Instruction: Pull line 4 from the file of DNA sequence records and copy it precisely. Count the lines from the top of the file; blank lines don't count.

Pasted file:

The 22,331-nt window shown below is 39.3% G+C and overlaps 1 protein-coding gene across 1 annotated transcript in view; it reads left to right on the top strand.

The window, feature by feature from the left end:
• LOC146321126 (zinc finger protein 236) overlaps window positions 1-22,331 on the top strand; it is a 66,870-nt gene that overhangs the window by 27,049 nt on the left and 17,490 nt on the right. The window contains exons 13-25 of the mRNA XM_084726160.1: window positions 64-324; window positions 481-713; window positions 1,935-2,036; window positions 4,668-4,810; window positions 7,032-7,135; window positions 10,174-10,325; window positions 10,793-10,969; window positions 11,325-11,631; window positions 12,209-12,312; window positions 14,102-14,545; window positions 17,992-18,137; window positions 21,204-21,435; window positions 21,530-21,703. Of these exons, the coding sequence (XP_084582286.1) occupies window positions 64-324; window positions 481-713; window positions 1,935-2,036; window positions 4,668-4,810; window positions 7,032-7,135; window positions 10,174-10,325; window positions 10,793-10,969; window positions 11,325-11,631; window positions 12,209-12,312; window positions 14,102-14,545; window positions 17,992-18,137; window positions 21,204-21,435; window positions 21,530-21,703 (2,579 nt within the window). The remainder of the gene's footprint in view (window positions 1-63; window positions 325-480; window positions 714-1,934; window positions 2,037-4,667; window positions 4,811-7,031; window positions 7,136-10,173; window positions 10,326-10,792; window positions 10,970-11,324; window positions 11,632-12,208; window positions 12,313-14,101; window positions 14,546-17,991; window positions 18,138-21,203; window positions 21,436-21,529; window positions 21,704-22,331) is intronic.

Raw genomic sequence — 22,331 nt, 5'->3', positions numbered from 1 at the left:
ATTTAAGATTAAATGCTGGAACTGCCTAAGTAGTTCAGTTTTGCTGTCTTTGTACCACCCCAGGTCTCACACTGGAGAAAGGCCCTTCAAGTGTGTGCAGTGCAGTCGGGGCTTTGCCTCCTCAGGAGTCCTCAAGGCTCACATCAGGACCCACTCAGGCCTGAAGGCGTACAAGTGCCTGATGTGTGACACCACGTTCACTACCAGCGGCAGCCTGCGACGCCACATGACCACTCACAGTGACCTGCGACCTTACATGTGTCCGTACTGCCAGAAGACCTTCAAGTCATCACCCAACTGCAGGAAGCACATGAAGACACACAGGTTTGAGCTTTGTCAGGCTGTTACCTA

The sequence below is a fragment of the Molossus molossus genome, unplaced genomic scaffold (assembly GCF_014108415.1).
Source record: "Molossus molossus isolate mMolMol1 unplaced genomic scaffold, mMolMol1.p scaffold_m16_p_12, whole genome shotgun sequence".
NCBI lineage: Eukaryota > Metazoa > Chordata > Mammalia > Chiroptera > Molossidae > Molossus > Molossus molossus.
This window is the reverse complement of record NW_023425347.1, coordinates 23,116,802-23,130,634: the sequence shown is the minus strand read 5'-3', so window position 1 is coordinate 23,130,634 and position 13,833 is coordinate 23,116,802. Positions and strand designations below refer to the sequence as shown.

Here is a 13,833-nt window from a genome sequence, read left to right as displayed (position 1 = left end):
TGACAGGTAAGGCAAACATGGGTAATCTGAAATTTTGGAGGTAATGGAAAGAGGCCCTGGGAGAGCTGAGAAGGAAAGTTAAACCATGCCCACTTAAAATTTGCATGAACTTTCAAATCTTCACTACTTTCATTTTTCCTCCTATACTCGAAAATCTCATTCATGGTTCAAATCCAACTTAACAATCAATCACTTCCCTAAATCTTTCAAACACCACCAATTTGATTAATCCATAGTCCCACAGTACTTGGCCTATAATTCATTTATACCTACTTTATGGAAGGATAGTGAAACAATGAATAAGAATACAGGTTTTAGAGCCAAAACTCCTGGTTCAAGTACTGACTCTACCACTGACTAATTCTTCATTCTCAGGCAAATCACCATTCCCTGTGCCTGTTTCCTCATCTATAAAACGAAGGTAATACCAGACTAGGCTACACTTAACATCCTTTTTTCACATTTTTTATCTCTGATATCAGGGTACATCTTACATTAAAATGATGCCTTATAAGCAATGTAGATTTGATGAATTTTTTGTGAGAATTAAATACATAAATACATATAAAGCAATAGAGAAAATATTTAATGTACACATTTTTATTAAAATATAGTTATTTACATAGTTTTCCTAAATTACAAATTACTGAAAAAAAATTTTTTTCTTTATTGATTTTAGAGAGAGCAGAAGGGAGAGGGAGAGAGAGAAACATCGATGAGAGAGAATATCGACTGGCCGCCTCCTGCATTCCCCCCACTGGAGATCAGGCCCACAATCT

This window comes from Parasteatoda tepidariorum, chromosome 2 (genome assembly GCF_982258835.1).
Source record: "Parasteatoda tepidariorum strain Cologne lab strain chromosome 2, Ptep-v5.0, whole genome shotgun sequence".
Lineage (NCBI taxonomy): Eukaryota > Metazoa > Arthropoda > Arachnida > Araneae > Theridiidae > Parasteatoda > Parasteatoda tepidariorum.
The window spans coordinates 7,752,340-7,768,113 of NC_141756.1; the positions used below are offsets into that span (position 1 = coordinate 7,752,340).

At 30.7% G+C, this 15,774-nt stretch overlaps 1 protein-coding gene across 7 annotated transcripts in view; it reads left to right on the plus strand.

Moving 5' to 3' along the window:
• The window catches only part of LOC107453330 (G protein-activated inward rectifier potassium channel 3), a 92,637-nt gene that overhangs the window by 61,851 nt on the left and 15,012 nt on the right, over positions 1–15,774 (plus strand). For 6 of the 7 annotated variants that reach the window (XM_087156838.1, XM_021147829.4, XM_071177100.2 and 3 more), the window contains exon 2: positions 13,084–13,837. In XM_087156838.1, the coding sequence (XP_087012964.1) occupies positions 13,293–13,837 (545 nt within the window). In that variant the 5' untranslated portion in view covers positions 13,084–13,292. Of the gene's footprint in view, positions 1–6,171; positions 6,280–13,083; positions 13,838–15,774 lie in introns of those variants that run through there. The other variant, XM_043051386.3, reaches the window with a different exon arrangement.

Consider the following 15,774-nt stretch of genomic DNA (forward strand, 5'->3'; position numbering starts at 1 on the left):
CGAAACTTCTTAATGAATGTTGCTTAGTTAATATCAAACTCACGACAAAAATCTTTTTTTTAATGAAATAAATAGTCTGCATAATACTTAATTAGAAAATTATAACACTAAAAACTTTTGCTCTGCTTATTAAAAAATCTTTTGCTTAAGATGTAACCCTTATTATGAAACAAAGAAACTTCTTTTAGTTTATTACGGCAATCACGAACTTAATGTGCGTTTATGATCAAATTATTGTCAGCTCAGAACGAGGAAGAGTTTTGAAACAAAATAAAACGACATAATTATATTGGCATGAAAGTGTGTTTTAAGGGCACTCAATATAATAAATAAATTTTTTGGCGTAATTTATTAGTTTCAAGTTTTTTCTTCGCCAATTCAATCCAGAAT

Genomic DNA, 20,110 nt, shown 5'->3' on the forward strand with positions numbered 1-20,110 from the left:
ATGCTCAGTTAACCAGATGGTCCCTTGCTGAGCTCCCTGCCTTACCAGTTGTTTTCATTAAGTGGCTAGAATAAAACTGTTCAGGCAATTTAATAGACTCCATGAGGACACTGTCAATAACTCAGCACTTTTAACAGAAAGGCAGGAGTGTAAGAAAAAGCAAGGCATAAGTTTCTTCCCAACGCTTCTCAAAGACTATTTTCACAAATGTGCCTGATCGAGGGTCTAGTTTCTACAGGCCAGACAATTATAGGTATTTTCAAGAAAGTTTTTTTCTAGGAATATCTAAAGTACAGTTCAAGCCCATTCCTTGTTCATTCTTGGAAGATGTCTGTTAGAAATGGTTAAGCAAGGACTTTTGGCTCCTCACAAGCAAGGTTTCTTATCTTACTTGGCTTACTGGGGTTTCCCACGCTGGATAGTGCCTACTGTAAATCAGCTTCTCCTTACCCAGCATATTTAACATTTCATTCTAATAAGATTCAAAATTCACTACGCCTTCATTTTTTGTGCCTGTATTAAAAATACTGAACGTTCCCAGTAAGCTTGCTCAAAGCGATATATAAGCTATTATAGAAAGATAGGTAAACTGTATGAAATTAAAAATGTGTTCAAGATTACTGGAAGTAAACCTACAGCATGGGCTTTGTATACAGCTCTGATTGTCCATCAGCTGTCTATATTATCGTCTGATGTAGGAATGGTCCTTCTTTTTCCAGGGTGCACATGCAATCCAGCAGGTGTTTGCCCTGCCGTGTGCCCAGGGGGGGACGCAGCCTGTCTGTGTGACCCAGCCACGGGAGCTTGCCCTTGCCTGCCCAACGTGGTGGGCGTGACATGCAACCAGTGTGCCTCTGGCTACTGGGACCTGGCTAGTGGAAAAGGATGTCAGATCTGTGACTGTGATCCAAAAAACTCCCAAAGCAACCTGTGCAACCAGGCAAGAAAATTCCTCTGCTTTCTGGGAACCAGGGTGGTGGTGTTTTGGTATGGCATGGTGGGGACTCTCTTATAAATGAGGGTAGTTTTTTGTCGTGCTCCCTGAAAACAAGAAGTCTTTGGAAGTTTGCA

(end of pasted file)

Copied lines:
Raw genomic sequence — 22,331 nt, 5'->3', positions numbered from 1 at the left: